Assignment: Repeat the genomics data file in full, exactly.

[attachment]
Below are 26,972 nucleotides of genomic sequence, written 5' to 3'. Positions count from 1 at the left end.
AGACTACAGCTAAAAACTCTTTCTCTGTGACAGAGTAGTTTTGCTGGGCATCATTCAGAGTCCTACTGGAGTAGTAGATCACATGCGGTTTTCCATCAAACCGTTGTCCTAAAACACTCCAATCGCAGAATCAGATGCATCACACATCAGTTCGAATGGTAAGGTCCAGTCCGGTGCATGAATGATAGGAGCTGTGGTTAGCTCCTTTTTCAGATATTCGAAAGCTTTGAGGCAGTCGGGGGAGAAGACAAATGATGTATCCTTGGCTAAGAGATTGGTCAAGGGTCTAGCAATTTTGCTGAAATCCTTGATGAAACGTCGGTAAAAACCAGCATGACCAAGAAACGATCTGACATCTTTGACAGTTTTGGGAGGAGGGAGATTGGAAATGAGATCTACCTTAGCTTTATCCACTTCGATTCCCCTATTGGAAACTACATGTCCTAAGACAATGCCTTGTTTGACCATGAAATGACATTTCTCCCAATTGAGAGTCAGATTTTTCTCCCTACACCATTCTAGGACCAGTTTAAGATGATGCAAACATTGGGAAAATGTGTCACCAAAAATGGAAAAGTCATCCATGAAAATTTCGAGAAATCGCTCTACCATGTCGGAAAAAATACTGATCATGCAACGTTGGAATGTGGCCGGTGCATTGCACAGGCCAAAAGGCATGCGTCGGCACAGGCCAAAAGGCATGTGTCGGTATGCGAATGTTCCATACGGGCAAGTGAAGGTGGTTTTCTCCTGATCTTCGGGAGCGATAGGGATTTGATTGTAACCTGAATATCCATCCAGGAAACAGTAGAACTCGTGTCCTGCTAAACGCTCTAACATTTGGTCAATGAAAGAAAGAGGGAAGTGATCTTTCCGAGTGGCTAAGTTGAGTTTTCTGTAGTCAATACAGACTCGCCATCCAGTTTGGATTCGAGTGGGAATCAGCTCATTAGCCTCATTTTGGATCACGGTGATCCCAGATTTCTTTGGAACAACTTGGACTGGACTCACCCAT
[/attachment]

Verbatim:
Below are 26,972 nucleotides of genomic sequence, written 5' to 3'. Positions count from 1 at the left end.
AGACTACAGCTAAAAACTCTTTCTCTGTGACAGAGTAGTTTTGCTGGGCATCATTCAGAGTCCTACTGGAGTAGTAGATCACATGCGGTTTTCCATCAAACCGTTGTCCTAAAACACTCCAATCGCAGAATCAGATGCATCACACATCAGTTCGAATGGTAAGGTCCAGTCCGGTGCATGAATGATAGGAGCTGTGGTTAGCTCCTTTTTCAGATATTCGAAAGCTTTGAGGCAGTCGGGGGAGAAGACAAATGATGTATCCTTGGCTAAGAGATTGGTCAAGGGTCTAGCAATTTTGCTGAAATCCTTGATGAAACGTCGGTAAAAACCAGCATGACCAAGAAACGATCTGACATCTTTGACAGTTTTGGGAGGAGGGAGATTGGAAATGAGATCTACCTTAGCTTTATCCACTTCGATTCCCCTATTGGAAACTACATGTCCTAAGACAATGCCTTGTTTGACCATGAAATGACATTTCTCCCAATTGAGAGTCAGATTTTTCTCCCTACACCATTCTAGGACCAGTTTAAGATGATGCAAACATTGGGAAAATGTGTCACCAAAAATGGAAAAGTCATCCATGAAAATTTCGAGAAATCGCTCTACCATGTCGGAAAAAATACTGATCATGCAACGTTGGAATGTGGCCGGTGCATTGCACAGGCCAAAAGGCATGCGTCGGCACAGGCCAAAAGGCATGTGTCGGTATGCGAATGTTCCATACGGGCAAGTGAAGGTGGTTTTCTCCTGATCTTCGGGAGCGATAGGGATTTGATTGTAACCTGAATATCCATCCAGGAAACAGTAGAACTCGTGTCCTGCTAAACGCTCTAACATTTGGTCAATGAAAGAAAGAGGGAAGTGATCTTTCCGAGTGGCTAAGTTGAGTTTTCTGTAGTCAATACAGACTCGCCATCCAGTTTGGATTCGAGTGGGAATCAGCTCATTAGCCTCATTTTGGATCACGGTGATCCCAGATTTCTTTGGAACAACTTGGACTGGACTCACCCAT